French identity crisis inflates chronic immigration issue
France grapples with influx from Muslim Africa and eastern Europe
A Roma child looks at French police standing guard as Roma families are evicted from an illegal camp near the Var river in Nice, southeastern France. There are only 20,000 Roma in France but they are highly visible in shanty towns around Paris, Lille and Lyon. Photograph: Eric Gaillard/Reuters
French officials discreetly applauded the British prime minister David Cameron’s proposals this week to restrict immigration from poor EU countries.
Immigration is becoming the thorniest issue in French politics and will figure prominently in next year’s municipal and European elections. Socialists and the conservative UMP are toughening their policies, in the hope of blunting the appeal of the anti-immigrant, far-right National Front.
The UMP wants to abolish the right to citizenship for the children of illegal immigrants born in France, and wants to end free medical care for illegals. Interior minister Manuel Valls has promised to re-examine the right to asylum.
Immigration and national identity are often cited as contributing to France’s chronic state of moroseness. But when the former president Nicolas Sarkozy established a “ministry of immigration and national identity,” the implication that immigrants threatened French identity prompted an outcry.
The theme hasn’t died though. Philosopher Alain Finkelkraut’s Unhappy Identity, one of the most talked about books this autumn, claims the French no longer feel at home in their own country. “When the cybercafe is called ‘Bled.com’ [bled is Arab slang for the countryside] and the butcher’s shop and the fast-food are halal,” Finkelkraut writes, “these sedentary [French people] experience exile without having moved. Everything has changed around them.”
At Marine Le Pen’s National Front rallies, crowds chant “On est chez nous!” (We’re at home.) There’s unspoken resentment that Arabs and Africans who drove France from her colonies are now “invading” and adulterating the French way of life, in a sort of reverse colonisation. The French no longer refer to “travailleurs immigrés” but to immigrants, full stop; Muslim immigrants are apparently no longer seen as workers.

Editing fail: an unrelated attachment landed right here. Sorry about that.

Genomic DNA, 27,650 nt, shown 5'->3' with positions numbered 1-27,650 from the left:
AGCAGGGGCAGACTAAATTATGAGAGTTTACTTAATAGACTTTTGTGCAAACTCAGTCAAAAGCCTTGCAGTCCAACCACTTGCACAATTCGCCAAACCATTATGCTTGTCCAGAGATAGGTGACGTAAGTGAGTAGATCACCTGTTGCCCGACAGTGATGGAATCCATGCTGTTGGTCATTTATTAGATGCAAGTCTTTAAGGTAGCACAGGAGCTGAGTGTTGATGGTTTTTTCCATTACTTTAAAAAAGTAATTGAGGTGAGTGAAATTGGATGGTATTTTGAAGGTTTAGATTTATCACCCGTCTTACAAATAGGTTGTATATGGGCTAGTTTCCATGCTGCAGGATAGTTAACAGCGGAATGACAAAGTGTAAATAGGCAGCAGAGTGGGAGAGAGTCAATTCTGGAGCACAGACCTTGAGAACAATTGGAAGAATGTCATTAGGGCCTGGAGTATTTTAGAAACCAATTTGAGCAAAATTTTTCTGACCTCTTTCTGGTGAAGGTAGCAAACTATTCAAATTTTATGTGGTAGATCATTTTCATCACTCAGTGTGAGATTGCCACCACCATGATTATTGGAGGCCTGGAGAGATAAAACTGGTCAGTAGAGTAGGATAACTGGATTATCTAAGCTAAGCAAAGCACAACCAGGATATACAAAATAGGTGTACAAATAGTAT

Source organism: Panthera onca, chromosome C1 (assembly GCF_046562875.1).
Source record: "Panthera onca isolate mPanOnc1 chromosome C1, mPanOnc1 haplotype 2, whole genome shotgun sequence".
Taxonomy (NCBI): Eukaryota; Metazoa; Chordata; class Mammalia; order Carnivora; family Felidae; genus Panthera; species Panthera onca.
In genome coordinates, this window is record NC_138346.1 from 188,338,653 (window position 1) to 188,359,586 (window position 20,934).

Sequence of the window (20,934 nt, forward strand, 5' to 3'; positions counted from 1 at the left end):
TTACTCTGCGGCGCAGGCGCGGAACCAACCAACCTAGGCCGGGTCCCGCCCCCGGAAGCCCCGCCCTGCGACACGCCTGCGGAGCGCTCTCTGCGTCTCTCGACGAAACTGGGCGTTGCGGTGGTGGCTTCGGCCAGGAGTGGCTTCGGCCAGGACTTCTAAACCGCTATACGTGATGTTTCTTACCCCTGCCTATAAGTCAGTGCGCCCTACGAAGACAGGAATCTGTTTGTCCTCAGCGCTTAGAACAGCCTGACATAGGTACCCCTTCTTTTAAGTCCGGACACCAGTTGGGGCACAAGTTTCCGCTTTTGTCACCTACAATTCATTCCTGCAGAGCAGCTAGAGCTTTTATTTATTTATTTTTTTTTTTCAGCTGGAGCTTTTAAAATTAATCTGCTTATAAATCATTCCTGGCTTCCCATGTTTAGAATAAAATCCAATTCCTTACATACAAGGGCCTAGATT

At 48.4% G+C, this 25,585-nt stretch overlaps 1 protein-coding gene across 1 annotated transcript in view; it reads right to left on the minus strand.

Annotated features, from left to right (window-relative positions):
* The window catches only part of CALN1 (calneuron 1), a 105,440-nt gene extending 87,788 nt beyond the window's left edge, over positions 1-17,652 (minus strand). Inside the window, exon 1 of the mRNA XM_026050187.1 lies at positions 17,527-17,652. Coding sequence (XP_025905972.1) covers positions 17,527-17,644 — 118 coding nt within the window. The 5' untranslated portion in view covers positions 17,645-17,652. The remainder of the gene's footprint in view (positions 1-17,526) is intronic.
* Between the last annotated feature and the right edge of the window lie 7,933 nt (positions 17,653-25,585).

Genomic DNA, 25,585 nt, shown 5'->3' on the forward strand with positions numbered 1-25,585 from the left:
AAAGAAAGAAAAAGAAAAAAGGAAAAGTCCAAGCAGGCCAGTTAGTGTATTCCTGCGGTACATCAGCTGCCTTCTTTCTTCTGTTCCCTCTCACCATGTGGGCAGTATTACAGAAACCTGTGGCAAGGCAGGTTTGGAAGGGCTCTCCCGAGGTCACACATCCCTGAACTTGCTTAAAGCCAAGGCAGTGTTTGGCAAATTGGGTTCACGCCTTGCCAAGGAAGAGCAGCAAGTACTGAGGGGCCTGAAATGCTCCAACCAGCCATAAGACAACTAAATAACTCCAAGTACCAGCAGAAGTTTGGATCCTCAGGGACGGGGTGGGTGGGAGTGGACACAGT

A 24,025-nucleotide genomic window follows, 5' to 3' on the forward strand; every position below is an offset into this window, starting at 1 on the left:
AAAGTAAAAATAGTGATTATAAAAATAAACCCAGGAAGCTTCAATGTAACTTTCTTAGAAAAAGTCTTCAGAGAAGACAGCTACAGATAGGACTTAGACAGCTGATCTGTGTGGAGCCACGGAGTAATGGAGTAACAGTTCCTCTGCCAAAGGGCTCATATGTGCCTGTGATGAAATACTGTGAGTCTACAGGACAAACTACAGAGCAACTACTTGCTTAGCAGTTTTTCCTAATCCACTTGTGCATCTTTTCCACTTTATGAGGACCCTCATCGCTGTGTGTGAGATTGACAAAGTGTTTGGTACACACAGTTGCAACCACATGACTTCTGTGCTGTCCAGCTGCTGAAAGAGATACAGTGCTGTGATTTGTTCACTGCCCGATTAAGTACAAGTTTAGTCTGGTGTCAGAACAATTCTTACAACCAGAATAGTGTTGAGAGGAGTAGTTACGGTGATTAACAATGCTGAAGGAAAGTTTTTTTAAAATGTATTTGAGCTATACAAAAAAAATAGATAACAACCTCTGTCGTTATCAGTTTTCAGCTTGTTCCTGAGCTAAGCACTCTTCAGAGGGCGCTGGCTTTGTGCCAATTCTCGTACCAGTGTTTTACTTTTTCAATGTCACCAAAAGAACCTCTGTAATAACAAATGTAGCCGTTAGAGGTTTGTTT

The French long believed their secular, republican education system would transform the children of Muslim immigrants into loyal citizens. Ghettoised in the banlieues, rejected by potential employers, Arab and African Muslims are instead re-islamicising, as shown by the widespread presence of headscarves and djellaba robes.
Immigrants from eastern Europe are seen mainly as threats to French jobs and sources of crime. “These foreigners who are pillaging France; the new barbarians” was the cover story of this week’s Valeurs Actuelles, a right-wing magazine.
EU rules exempt the employers of non-French Europeans from paying high French social charges on their wages. As a result, 300,000 Poles now work in French agriculture, construction and transport. The Hollande administration calls it “social dumping,” and seeks a revision of the rules at the December 9-10 EU Council.
There are only 20,000 Roma in France, but they are highly visible in shanty-towns around Paris, Lille and Lyon. Police dismantled a camp of 800 Roma at Saint-Ouen, Paris, on Wednesday last, and another near the Var river in Nice on the same day.
Last month, President François Hollande offered to let Leonarda Dibrani (15) return to France without her Roma family, who had been expelled to Kosovo. Dibrani insulted Hollande on live television. The French public were shocked to see their president humiliated by an insolent schoolgirl.
Francis Brochet, who covers social policy for the eastern French newspaper consortium EBRA, says France’s obsession with immigration is symptomatic of a broader identity crisis. “France’s problem is the same as Britain’s,” Brochet says. “They’ve become second-rank countries who no longer know what purpose they serve. They doubt their power and influence. It’s not by chance that France and Britain led the intervention in Libya.”
Brochet says Hollande needs to tell the French they will never again be a superpower. Risky for such an unpopular president. As Gen Charles de Gaulle said in London during the second World War, France “has acquired over 1,500 years the habit of being a great power and insists that everyone, first of all its friends, not forget this.”
In the 1970s, President Valéry Giscard d’Estaing was pilloried for referring to France as a “medium power”. François Mitterrand made amends, vaunting France’s status as “the world’s third military power”. In the midst of France’s present identity crisis, military might is again a consolation.
“France has and will continue to maintain the first army of Europe,” defence minister Jean-Yves Le Drian told Le Figaro this week.